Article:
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was desired to ascertain. In 1839, Thornthwaite (England) adopted a waist-belt of india-rubber cloth, to which was connected a small, strong copper vessel charged with highly compressed air. The belt is put on in a collapsed state, and the diver descends; but when he wishes to rise, by a valve he allows the compressed air to fill the belt, which increases his levity and assists his ascent. The armor used by Mr. Dean in 1834, when he descended to the wreck of the Royal George (sunk off Spithead, August 28, 1782), was composed of india-rubber, made perfectly water-tight, and having a metallic helmet which rested on the shoulders and admitted free motion of the head. Three glass windows admitted light and allowed the diver to examine the remains of the ship. A flexible tube was connected to an air-pump above, and admitted air to the helmet. A sinking-weight of 90 pounds was attached to his person. A race in submarine armor took place in Boston harbor on the 4th of July, 1868.
fted by the guide-rollers, and the process is repeated. The cards are finished and made true by grinding. (See card-grinding machine.) These wire brushes are termed cards, and such fillets form the clothing of the drums, cylinders, or strips to which they are fastened. Ca-reen′ing. (Nautical.) The operation of exposing a part of a ship's bottom by a purchase applied to the masts to tilt them laterally from the perpendicular. It was careening that upset the Royal George in 1782 at Spithead: — They Had made the vessel heel, And laid her on her side. Ca′ret. (Printing.) A mark ( ⁁ ) indicating an insertion; interlinear or marginal. Car′go-jack. (Nautical.) An implement like a lifting-jack, but sometimes used upon its side for stowing heavy cargo. Car′go-port. (Nautical.) An opening in the side of vessels having two or more decks, through which the lading is received and delivered. It is closed by a shutter; and made water-tight before
; the other end is the head. (Carpentry.) The lower end or foot of a rafter where it rests on the wall or plate. (Fire-arms.) The upper end of the butt-end of a musket when in firing position. The tail of a gun-lock hammer. 3. A lean or inclination. (Nautical.) a. The inclination laterally of a vessel as she careens under a press of sail. Allowance for the heel is made in laying guns, a pendulum being used for the purpose. In careening the Royal George, 120 guns, at Spithead, 1782, to get at a water-pipe which discharged below the water-line, the vessel was sunk at her moorings. They made the vessel heel And laid her on her side. b. Said of a ship when deep in the water aft. By the heel, in contradistinction to by the head. Heel-blank. (Shoemaking.) A set of lifts fastened together in readiness for attachment to a boot. A blank heel. Heel-breasting machine. Heel-breast′-- ing ma-chine′. A machine for cutting down the straight front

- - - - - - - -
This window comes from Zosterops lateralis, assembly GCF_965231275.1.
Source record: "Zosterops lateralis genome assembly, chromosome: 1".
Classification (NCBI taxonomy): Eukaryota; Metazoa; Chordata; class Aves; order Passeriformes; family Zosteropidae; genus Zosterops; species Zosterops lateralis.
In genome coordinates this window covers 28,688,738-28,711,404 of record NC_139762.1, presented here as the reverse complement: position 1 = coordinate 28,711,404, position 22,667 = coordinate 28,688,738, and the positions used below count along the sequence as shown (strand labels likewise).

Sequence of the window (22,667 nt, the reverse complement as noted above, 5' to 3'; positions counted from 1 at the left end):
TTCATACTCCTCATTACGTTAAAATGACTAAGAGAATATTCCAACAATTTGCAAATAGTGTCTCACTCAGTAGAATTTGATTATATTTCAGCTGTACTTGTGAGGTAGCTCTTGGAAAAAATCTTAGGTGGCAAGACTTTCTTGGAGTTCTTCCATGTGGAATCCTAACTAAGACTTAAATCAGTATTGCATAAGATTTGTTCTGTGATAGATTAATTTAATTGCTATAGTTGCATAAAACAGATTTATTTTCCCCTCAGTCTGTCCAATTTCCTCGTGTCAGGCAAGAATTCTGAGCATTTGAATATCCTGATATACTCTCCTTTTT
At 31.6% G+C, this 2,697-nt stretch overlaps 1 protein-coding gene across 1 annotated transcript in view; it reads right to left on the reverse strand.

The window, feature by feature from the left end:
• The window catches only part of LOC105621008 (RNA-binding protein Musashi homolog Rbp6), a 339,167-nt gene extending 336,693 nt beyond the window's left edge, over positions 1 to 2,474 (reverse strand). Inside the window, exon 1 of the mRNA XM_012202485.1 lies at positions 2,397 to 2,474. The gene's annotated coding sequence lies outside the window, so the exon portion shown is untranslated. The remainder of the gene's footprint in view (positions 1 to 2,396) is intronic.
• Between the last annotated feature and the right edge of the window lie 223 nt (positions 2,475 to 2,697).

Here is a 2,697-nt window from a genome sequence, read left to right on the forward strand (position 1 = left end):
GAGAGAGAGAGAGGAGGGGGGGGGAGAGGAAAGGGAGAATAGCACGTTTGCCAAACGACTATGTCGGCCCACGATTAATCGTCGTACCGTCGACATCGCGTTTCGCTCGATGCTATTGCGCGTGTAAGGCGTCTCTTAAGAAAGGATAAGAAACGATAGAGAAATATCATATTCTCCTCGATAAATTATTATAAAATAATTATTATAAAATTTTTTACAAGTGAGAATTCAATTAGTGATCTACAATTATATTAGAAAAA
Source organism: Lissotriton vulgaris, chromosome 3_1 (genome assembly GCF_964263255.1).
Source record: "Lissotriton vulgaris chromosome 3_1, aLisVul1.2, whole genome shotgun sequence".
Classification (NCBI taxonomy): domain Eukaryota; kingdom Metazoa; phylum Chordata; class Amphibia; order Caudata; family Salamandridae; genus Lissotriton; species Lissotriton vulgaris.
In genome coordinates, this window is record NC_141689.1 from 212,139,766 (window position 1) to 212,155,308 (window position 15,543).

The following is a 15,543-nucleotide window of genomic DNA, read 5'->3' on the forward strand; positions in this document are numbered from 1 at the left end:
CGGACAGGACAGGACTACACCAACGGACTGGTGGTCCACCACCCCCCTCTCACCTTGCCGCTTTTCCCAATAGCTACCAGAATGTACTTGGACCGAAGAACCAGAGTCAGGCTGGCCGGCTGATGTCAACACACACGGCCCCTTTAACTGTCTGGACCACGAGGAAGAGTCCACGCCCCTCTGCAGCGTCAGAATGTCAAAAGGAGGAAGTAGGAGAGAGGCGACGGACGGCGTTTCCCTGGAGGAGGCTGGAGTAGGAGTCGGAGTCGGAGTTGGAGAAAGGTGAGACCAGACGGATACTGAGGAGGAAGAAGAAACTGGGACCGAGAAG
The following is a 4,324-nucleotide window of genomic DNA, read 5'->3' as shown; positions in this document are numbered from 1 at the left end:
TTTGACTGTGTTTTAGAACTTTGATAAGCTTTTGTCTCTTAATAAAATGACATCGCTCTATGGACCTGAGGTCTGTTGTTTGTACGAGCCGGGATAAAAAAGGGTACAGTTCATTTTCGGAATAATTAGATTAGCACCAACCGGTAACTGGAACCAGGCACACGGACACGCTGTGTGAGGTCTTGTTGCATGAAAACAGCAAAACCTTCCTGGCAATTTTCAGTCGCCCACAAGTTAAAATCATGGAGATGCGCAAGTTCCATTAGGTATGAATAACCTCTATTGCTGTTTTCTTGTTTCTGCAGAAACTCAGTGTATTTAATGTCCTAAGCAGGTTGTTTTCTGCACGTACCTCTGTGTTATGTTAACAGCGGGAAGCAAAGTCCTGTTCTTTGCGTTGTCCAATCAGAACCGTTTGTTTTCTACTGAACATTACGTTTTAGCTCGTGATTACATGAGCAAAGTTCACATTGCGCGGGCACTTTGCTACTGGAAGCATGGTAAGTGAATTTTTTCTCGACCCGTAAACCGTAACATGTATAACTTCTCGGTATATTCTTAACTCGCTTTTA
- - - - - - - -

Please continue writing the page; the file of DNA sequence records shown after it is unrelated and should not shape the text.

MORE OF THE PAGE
lerophon is 6 inches, and that of the Hercules, as already stated, 9 inches. The French have increased the thickness of their plating to 15 centimetres, about 6 inches; and the Marengo and Ocean have plating 20 centimetres, or nearly 9 inches, in thickness. Plates for experimental purposes have been rolled 15 inches thick, and it is claimed that plates of sound and uniform quality can be rolled 10 inches thick. To resist the attacks of iron-clads the British government is erecting at Spithead two forts, plated with 15-inch iron. Each fort is 700 feet in circumference, 230 feet in height, and is armed with two tiers of guns, one consisting of twenty-four 600-pounders, and the other of twenty-five 400-pounders. The two will command the only deep channel leading from the sea to Portsmouth Harbor. The estimated cost of each fort is about £ 1,000,000 sterling. See armor-plating. Fig. 2703 shows broadside views of a number of English iron-clads, and is introduced to illustrate
bject. Rockets of large size, guided by a tube projecting from the vessel, have been tried, but without very flattering prospects of success. See submarine boat; submarine gun; torpedo. Subma-rine′ Blast′ing. (Hydraulic Engineering.) A means for the removal of submerged rocks, shoals, sunken vessels, or other impediments to navigation. The first effort in this direction was probably that of Colonel Pasley, about 1841, in blowing up the wreck of the Royal George, sunk at Spithead, England, in 1782. Fig. 6021 illustrates some of the operations for the removal of the submarine obstacles to navigation which formerly rendered that part of the East River known as Hellgate so dangerous to navigation in Long Island Sound. The principal of these were Pot Rock, on which the British frigate Hussar was wrecked at the close of the Revolutionary War, occasioning the loss of many lives and a large amount of treasure; Drake Rock; Holmes' Rock; the Frying Pan: and Way's Reef. Thes<